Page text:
Granin in 2009
|Born||Daniil Alexandrovich Granin|
Даниил Александрович Гранин
1 January 1919
Volyn, Kursk Governorate, Russian SFSR
|Died||4 July 2017 98) (aged|
Saint Petersburg, Russia
|Occupation||Engineer, soldier, writer|
|Alma mater||Leningrad Polytechnical Institute|
Daniil Alexandrovich Granin (Russian : Дании́л Алекса́ндрович Гра́нин; 1 January 1919 – 4 July 2017), original family name German (Russian : Ге́рман), was a Soviet and Russian author.
Granin started writing in the 1930s, while he was still an engineering student at the Leningrad Polytechnical Institute. After graduation, Granin began working as a senior engineer at an energy laboratory, and shortly after war broke out, he volunteered to fight as a soldier.
One of the first widely praised works of Granin was a short story about graduate students titled "Variant vtoroi" (The second variant), which was published in the journal Zvezda in 1949. Granin had continued to study engineering and work as a technical writer before he achieved literary success, thanks to his Iskateli (The Seekers, 1955), a novel inspired by his career in engineering. This book was about the overly bureaucratic Soviet system, which tended to stifle new ideas.Granin served as a board member of the Leningrad Union of Writers, and he was a winner of many medals and honors including the State Prize for Literature in 1978 and Hero of Socialist Labor 1989. He continued writing in the post-Soviet era.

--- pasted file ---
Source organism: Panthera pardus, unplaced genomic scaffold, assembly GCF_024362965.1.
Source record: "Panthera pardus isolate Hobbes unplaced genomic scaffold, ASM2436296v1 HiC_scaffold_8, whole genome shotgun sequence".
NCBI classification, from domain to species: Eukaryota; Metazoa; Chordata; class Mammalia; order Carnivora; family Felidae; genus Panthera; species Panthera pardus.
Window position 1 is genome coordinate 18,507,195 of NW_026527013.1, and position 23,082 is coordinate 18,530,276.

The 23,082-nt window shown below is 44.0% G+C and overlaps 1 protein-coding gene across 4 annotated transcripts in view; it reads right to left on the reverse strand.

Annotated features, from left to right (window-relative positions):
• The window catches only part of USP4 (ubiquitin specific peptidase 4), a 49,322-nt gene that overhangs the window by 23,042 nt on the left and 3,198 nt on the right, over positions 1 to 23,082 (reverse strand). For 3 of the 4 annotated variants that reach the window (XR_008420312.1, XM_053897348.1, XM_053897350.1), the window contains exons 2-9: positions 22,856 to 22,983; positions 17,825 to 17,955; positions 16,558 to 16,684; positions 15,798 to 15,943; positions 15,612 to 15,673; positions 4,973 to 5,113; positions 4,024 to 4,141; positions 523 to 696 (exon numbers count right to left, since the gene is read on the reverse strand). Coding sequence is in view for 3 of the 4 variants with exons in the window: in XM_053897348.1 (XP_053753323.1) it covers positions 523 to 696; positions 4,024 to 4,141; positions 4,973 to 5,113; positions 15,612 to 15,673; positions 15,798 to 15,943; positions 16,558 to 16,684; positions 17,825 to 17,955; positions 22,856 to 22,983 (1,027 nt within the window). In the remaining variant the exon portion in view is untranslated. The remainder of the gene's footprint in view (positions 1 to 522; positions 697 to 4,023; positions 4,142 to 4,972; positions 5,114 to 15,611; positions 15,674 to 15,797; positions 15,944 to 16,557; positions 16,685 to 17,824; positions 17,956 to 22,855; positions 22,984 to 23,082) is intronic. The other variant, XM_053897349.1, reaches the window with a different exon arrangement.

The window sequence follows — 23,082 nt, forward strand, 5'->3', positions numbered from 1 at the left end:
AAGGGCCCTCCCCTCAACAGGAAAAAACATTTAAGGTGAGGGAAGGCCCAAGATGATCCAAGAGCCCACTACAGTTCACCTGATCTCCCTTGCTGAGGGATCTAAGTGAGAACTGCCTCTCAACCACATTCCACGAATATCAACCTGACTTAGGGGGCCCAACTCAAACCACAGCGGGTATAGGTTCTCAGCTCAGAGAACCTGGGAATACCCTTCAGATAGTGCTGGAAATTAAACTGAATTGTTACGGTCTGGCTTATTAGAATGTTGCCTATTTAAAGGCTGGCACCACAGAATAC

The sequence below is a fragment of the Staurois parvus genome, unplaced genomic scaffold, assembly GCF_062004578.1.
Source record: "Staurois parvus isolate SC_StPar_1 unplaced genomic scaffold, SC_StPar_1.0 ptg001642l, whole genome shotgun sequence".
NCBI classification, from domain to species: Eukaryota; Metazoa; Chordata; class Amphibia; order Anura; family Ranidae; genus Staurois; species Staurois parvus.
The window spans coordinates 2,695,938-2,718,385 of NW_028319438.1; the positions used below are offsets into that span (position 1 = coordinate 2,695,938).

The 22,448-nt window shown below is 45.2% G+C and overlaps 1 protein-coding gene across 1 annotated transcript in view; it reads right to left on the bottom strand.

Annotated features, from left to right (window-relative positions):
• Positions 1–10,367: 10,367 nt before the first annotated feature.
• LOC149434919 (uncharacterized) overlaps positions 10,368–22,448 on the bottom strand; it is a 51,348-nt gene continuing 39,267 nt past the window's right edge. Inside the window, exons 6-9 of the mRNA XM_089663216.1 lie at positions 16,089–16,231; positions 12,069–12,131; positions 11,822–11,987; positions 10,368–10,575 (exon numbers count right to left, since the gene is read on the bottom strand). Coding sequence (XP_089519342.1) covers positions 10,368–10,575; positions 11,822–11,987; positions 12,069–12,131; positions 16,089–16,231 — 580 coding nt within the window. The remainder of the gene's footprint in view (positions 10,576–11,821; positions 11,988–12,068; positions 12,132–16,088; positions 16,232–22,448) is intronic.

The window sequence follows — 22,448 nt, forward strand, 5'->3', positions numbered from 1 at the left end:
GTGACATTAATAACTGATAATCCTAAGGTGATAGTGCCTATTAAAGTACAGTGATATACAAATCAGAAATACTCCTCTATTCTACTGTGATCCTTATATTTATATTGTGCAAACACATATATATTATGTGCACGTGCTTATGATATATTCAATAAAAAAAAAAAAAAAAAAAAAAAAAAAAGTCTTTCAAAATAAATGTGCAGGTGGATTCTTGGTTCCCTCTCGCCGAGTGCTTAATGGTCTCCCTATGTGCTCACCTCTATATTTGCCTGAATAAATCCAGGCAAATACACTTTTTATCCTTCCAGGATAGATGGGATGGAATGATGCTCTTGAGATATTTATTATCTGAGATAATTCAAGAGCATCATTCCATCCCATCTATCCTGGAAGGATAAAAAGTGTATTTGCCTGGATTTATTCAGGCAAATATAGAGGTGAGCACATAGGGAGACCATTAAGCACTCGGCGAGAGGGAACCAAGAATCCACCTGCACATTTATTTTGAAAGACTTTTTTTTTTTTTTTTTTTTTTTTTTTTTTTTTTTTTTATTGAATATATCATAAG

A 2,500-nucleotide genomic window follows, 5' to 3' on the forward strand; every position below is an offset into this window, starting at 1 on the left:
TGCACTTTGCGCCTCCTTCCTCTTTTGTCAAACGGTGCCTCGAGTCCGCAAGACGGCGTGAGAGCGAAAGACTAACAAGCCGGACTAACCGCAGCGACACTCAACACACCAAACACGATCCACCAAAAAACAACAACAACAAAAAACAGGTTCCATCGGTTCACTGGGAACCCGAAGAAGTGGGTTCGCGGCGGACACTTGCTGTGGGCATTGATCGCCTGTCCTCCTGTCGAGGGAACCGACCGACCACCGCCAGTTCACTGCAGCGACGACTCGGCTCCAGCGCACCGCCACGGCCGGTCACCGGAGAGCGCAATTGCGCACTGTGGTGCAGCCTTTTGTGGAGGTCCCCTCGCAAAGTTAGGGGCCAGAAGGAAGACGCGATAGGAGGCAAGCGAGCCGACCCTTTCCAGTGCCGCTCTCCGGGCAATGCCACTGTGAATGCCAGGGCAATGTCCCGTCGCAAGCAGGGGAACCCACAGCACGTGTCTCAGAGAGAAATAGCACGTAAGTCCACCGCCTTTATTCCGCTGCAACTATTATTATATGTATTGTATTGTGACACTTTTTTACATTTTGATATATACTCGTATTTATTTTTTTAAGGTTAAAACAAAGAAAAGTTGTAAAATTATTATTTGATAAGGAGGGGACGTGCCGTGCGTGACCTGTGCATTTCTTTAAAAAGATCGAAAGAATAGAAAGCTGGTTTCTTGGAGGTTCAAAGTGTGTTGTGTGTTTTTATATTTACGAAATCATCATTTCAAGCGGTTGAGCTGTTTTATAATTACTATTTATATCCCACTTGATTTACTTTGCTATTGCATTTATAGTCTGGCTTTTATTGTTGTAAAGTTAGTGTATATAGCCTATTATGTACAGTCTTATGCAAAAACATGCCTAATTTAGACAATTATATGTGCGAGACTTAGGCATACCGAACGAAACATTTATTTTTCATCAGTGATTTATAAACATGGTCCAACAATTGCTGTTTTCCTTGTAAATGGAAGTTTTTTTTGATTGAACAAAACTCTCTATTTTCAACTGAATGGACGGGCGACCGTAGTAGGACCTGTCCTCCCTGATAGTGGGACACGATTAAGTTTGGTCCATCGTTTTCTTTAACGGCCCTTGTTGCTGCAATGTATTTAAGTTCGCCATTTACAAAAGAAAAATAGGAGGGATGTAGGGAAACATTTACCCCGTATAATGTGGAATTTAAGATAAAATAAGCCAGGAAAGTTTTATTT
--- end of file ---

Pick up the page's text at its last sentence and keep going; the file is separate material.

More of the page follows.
According to the Great Soviet Encyclopedia : "The main theme of Granin’s works is the romance and poetry of scientific and technological creativity and the struggle between searching, principled, genuine scientists imbued with the communist ideological context and untalented people, careerists, and bureaucrats (the novels Those Who Seek, 1954, and Into the Storm, 1962)".
In 1979, he published Blokadnaya kniga (translated as A Book of the Blockade), which mainly revolves around the lives of two small children, a 16-year-old boy and an academic during the Siege of Leningrad.Written together with Ales Adamovich, the book is based on the interviews, diaries and personal memoirs of those, who survived the siege during 1941–44. It was nominated for the 2004 Lettre Ulysses Award for the Art of Reportage.
One of his most popular books is The Bison (1987), which tells the story of the Soviet geneticist Nikolay Timofeeff-Ressovsky.In October 1993, he signed the Letter of Forty-Two.
Below is a list of works by Granin translated into English:
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